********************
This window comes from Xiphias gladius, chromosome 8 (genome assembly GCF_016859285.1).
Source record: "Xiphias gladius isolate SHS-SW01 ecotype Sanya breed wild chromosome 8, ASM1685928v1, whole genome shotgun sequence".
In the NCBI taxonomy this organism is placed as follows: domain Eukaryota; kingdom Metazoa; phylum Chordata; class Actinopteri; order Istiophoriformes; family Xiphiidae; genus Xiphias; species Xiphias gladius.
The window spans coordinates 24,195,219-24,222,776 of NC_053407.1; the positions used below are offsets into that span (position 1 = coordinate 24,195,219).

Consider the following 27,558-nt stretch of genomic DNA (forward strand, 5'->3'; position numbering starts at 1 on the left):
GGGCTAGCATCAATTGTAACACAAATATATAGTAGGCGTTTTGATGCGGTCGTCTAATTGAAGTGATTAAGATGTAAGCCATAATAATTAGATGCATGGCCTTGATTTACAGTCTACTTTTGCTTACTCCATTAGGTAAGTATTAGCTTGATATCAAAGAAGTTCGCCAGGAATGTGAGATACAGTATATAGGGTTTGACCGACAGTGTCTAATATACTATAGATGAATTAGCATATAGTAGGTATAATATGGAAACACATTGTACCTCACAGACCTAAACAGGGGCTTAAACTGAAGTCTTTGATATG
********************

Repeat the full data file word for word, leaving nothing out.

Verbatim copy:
This window comes from Xiphias gladius, chromosome 8 (genome assembly GCF_016859285.1).
Source record: "Xiphias gladius isolate SHS-SW01 ecotype Sanya breed wild chromosome 8, ASM1685928v1, whole genome shotgun sequence".
In the NCBI taxonomy this organism is placed as follows: domain Eukaryota; kingdom Metazoa; phylum Chordata; class Actinopteri; order Istiophoriformes; family Xiphiidae; genus Xiphias; species Xiphias gladius.
The window spans coordinates 24,195,219-24,222,776 of NC_053407.1; the positions used below are offsets into that span (position 1 = coordinate 24,195,219).

Consider the following 27,558-nt stretch of genomic DNA (forward strand, 5'->3'; position numbering starts at 1 on the left):
GGGCTAGCATCAATTGTAACACAAATATATAGTAGGCGTTTTGATGCGGTCGTCTAATTGAAGTGATTAAGATGTAAGCCATAATAATTAGATGCATGGCCTTGATTTACAGTCTACTTTTGCTTACTCCATTAGGTAAGTATTAGCTTGATATCAAAGAAGTTCGCCAGGAATGTGAGATACAGTATATAGGGTTTGACCGACAGTGTCTAATATACTATAGATGAATTAGCATATAGTAGGTATAATATGGAAACACATTGTACCTCACAGACCTAAACAGGGGCTTAAACTGAAGTCTTTGATATG